Body cameras for sheriff's office take next step in Erie County

Lawmakers bicker with each other and sheriff's office over implementation

Mike Baggerman
July 18, 2019 - 1:06 pm

WBEN Photo/Mike Baggerman

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BUFFALO, N.Y. (WBEN) - Erie County lawmakers took a small step forward in the implementation of body cameras for the sheriff's department.

During the regularly scheduled public safety committee meeting, the legislature unanimously approved an amendment on a resolution which would provide $600,000 in funding for sheriff's department. The original resolution would have transferred the money from the county's Department of Information and Support Services (DISS) to the sheriff's office specifically for the use of a pilot program.

The resolution was amended to include notes that the sheriff's office was not in contact with DISS on the plans for body cameras and did not open eight of the responses to their request-for-proposals because the sheriff's department wanted to wait until the funding was transferred to their budget. Despite the sheriff's office not having the money, Chairwoman April Baskin sent a letter to Sheriff Howard last Thursday urging him to review the proposals after they received a legal opinion that said the sheriff could review them despite not having the funds to implement the body camera program.

Lawmakers are now expected to transfer the $600,000 in funding from DISS to the sheriff's office for body cameras when they convene again in September. The sheriff's department would then agree to a vendor for the body cameras by September 26, though they initially planned to select a vendor by August 30.

Despite passing the resolution unanimously, the legislature had its heated moments. Prior to the committee meetings, the sheriff's office spokesperson, Scott Zylka, was never given notice that he'd be asked about body cameras.

"This item is on the agenda, which means it can be talked about at any moment when we have a public safety committee," Baskin said during the meeting and noted that it was previously talked about on Wednesday.

But Baskin also said she has personal problems with the sheriff.

"I do not trust the sheriff," she said. "I told Scott Zylka a month ago that he would be back here with another excuse as to why body cams would not be implemented. This reason is a joke. It is an absolute joke. To me, it is just a power struggle. There is funding that has been approved for body cameras because the sheriff himself has refused to put up the money himself in his budget."

Shortly after Baskin began her criticisms of Sheriff Howard, staffers for the legislature handed out a packet featuring e-mail exchanges from the sheriff's office. In the e-mail, Zylka responded to questions about how many deputies who wore cameras during the trial period filled out a use of force form. He wrote that two of the thirteen deputies did. Howard then responded to that question writing "Whoa....Is she clever enough to now ask for the video that goes with those use of force incidents? I trust we have reviewed them ourself?"

Those use of force incidents that were caught on video were from a Buffalo Bills tailgate in 2017, when Nicholas Belsito was bloodied by Deputy Kenneth Achtyl, who was charged with four misdemeanors in May.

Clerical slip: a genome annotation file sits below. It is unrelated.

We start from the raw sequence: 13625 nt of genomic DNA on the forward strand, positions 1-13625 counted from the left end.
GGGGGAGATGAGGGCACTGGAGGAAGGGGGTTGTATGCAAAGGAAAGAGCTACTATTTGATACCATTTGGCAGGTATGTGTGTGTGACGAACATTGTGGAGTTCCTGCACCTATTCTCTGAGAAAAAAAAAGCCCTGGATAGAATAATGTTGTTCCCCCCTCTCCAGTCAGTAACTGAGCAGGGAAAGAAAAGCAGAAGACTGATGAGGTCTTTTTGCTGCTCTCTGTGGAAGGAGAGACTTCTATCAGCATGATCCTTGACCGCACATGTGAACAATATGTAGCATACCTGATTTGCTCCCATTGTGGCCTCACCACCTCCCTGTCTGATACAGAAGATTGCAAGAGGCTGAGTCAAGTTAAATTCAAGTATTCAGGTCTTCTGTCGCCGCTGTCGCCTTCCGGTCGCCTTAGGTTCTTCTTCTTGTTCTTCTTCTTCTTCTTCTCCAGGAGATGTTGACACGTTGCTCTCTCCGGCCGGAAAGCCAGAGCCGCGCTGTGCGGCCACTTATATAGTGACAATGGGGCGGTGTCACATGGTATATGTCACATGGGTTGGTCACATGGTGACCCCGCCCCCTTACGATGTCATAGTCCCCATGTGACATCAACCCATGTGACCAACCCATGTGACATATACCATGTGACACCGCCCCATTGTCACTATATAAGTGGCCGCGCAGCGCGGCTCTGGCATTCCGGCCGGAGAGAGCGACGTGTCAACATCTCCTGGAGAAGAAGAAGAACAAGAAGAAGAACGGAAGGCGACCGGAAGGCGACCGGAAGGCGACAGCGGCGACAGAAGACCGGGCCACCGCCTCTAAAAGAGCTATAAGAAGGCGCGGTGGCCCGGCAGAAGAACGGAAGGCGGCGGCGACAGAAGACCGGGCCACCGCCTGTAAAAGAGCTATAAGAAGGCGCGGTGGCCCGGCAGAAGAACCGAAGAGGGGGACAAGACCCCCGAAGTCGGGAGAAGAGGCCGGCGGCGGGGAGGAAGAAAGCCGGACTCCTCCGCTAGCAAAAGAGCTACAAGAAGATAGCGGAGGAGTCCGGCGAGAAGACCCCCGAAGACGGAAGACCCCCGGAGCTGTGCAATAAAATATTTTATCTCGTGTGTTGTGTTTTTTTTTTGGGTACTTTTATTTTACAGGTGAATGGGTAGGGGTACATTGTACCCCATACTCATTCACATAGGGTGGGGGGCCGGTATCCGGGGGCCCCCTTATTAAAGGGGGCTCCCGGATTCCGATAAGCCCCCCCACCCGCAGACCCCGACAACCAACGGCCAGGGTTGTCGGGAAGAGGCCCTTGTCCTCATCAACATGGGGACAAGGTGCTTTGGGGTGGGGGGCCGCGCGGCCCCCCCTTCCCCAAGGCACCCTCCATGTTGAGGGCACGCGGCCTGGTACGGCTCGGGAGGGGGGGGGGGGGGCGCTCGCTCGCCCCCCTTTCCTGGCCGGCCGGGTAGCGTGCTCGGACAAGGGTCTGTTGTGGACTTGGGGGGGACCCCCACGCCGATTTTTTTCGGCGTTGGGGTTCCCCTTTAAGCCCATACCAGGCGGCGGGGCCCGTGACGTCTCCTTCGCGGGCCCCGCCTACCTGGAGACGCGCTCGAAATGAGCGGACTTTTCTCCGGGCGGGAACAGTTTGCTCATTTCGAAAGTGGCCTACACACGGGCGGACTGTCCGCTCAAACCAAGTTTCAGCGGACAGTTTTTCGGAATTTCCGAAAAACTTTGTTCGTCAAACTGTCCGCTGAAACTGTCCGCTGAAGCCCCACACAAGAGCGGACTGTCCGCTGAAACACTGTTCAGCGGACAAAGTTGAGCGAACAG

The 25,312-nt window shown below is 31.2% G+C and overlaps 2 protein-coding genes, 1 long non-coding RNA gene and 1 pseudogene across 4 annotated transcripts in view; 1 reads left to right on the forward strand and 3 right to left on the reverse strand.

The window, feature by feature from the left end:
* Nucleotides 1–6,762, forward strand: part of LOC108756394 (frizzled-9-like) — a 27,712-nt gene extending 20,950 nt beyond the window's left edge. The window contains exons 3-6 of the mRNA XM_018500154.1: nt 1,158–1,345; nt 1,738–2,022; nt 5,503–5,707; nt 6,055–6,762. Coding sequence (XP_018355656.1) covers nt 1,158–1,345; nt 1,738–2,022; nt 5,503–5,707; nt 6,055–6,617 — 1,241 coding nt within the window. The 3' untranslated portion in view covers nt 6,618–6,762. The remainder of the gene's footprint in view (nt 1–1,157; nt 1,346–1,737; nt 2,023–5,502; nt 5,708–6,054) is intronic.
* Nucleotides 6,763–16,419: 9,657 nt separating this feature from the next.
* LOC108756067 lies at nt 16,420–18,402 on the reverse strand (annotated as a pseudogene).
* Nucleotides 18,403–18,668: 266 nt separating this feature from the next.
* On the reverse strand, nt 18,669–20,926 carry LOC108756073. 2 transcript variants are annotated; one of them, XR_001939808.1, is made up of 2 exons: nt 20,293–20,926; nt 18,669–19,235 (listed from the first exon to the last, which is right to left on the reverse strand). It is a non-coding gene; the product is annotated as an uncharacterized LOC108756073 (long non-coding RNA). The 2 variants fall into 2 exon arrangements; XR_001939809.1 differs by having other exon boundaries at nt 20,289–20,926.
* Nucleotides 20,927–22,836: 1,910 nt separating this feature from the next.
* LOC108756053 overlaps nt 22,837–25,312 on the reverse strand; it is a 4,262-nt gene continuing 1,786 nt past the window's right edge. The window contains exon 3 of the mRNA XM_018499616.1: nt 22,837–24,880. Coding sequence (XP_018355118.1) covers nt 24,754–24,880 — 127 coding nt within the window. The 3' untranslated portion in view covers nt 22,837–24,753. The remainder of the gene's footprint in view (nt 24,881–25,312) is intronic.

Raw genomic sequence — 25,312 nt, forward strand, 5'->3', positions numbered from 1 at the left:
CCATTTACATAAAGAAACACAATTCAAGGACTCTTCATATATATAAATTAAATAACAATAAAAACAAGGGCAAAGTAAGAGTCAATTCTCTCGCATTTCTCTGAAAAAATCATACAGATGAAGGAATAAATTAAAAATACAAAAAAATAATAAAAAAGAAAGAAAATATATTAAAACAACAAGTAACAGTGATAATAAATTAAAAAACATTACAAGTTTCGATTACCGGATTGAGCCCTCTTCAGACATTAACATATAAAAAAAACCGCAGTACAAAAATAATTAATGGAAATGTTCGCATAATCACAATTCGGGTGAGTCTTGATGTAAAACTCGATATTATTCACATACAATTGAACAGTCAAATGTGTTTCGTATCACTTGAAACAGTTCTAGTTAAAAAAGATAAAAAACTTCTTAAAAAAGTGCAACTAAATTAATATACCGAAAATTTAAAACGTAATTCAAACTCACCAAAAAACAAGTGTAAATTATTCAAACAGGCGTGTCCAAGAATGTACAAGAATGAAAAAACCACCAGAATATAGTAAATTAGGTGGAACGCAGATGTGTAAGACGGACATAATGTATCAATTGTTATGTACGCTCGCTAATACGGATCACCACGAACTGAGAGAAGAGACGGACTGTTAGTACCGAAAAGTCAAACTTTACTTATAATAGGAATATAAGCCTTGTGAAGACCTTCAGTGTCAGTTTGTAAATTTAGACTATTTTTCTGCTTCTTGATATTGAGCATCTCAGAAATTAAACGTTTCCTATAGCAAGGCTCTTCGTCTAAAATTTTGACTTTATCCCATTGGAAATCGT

"If this e-mail was so personal to me that I would not have followed through with the FOIL request and I would not have tried to quietly resolve this issue with the powers that be here in Erie County," she said. "If it was something that was personal, you would have found it on social media and screaming from the rooftops four months ago when he said those offensive comments."

She said the reason why she publicly released the e-mail is because she was questioned why she had an issue with voting to transfer the funding.

"There is nothing personal," she said. "I am not shocked that this sheriff has taken this position of power and wanting to have the money sit in his account knowing he can't even spend it without approval from the legislature...We will not be bullied or pushed around by the sheriff and I'm glad we've come to a resolve today."

Zylka said after the meeting that there is a commitment from the sheriff's office to use the funds for body cameras.

"That is something we're happy about because that assurance will get this process completed," Zylka said. "We're at the threshold of initiating this. I don't believe we'll receive any other RFP's but we have offered one full week of mail service to see. (Friday) we will begin opening the RFP's and do the initial qualification of the vendor proposals."

Zylka said the RFP's received were not opened because they offered a postmark date and said they're not behind schedule.

Legislative Minority Leader Joe Lorigo said that the democrats in the legislature had a personal vendetta against the sheriff which is why the money was originally given to DISS.

"I'm not here to play personal politics or fight these types of battles," Lorigo said. "If the money was in the sheriff's office, I believe they would have done with it what they were supposed to. Even so, they'd have to come before the legislature to spend it anyway. Really, today was all about April Baskin making a political statement in front of the media."

Lorigo said the e-mails were bad but noted that Howard was never asked to come to Thursday's meeting.

In response to the controversial e-mail, Zylka preferred to let Sheriff Howard answer it on his own, but said he is out of town.

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